When I pulled into the parking lot of Pearson Airport I already had an idea of what Cuba was going to be like. Everyone would be very poor and sickly on the streets. The country would be starving and we woul
d get little food. The beaches would be a dark brown and the crime rate would be relatively high. I boarded the hot plane with a partially broken A.C. and prepared myself for the worst. When we finally landed, I saw the 50 year old airport, with the name Varadero slightly brown from either age or jet fuel. Unbuckling my seat belt, I walked out into the hallway and the blazing heat hit me like a train. We worked through finding our Visa’s and walked up to the desk, where a very beautiful woman asked me personal questions. Very few men work in the Varadero airport, a woman work force largely dominates it. We reach outside and I’m ready to meet this ‘Urban Farmer’ we have been talking about. He looks like nothing very special, but I would soon learn he is special. Ron, The Urban Farmer, is one of the most special people on earth. He is the ‘Jack of all trades’ but the master of all.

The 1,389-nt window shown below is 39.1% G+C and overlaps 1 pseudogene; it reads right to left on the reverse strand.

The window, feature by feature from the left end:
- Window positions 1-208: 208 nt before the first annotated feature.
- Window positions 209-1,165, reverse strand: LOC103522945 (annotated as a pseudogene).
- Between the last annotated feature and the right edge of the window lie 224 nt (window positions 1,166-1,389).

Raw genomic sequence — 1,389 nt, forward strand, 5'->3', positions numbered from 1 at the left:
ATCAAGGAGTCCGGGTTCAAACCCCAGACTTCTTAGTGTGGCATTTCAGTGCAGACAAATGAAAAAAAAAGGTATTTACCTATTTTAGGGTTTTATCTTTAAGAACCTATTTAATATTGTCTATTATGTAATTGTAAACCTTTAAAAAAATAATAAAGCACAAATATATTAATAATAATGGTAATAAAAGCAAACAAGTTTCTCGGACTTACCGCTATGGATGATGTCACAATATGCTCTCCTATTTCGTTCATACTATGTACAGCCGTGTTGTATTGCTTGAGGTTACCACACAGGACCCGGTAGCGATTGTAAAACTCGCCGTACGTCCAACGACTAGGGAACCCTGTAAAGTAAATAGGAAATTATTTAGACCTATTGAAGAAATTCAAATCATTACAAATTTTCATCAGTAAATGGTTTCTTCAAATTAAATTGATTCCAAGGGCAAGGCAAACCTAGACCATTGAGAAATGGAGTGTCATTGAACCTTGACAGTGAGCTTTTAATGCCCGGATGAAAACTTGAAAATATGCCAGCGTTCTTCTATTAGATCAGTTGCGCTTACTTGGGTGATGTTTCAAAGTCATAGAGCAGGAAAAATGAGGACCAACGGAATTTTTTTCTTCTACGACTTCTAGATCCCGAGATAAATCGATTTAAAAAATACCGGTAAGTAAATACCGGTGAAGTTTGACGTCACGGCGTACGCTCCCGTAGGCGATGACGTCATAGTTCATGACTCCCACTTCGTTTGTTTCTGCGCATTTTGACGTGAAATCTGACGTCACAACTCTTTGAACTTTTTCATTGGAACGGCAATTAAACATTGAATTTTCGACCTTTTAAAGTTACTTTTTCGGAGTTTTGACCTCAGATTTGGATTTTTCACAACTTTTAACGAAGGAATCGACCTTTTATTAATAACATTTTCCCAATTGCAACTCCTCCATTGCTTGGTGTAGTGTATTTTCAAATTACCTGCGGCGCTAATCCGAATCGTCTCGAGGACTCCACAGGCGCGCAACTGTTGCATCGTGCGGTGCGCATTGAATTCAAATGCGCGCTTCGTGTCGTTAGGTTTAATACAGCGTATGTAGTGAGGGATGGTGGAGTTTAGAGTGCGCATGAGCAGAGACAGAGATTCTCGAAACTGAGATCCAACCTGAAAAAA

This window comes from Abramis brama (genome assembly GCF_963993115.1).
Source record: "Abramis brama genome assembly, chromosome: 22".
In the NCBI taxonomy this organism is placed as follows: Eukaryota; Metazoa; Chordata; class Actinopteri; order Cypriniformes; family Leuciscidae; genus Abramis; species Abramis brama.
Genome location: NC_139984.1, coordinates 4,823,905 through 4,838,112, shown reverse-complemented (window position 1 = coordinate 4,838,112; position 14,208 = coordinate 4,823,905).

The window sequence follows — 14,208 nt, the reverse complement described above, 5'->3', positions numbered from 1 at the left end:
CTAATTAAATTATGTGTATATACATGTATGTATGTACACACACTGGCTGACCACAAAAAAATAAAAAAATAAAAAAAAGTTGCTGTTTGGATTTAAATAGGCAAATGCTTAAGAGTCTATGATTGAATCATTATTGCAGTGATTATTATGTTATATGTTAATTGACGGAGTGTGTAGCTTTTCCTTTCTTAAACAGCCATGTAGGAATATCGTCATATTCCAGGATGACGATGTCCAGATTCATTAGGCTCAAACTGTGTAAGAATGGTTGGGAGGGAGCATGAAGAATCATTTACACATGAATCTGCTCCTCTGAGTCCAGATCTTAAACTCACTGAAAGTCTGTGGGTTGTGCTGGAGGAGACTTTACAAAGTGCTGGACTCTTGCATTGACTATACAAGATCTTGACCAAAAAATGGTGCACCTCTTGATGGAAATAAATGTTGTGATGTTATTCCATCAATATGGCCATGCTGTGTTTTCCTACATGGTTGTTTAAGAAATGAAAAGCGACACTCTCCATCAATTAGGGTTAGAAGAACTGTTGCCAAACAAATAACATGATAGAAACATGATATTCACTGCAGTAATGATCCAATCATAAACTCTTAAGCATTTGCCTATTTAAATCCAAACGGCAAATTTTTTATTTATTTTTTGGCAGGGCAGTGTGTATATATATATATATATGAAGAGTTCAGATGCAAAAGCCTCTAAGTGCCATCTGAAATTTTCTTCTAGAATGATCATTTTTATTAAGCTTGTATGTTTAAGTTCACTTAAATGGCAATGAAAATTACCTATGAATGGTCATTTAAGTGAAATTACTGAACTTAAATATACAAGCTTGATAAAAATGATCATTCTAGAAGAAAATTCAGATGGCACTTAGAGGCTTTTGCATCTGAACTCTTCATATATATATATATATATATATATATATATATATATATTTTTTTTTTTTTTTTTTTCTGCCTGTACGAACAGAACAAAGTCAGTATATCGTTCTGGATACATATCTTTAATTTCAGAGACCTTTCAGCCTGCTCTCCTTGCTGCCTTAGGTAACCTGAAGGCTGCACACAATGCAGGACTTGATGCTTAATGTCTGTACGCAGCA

After exchanging our money, we pushed the heavy carts over to the bus that would be driving us to Casa de Carina, a center we would be staying at. It had large writing on it like ‘USA-Cuba Love’ and a lot of other statements, which you would need to see for yourself. I walked into the bus, warm on the inside. I see my friends sitting all around me, who are still just names in a What’s App group. The bus driver Jose puts on the song ‘Don’t Worry Be Happy’ and as we sail down the road, beaches and greenery all around us, I realize that this trip will be amazing, one way or the other.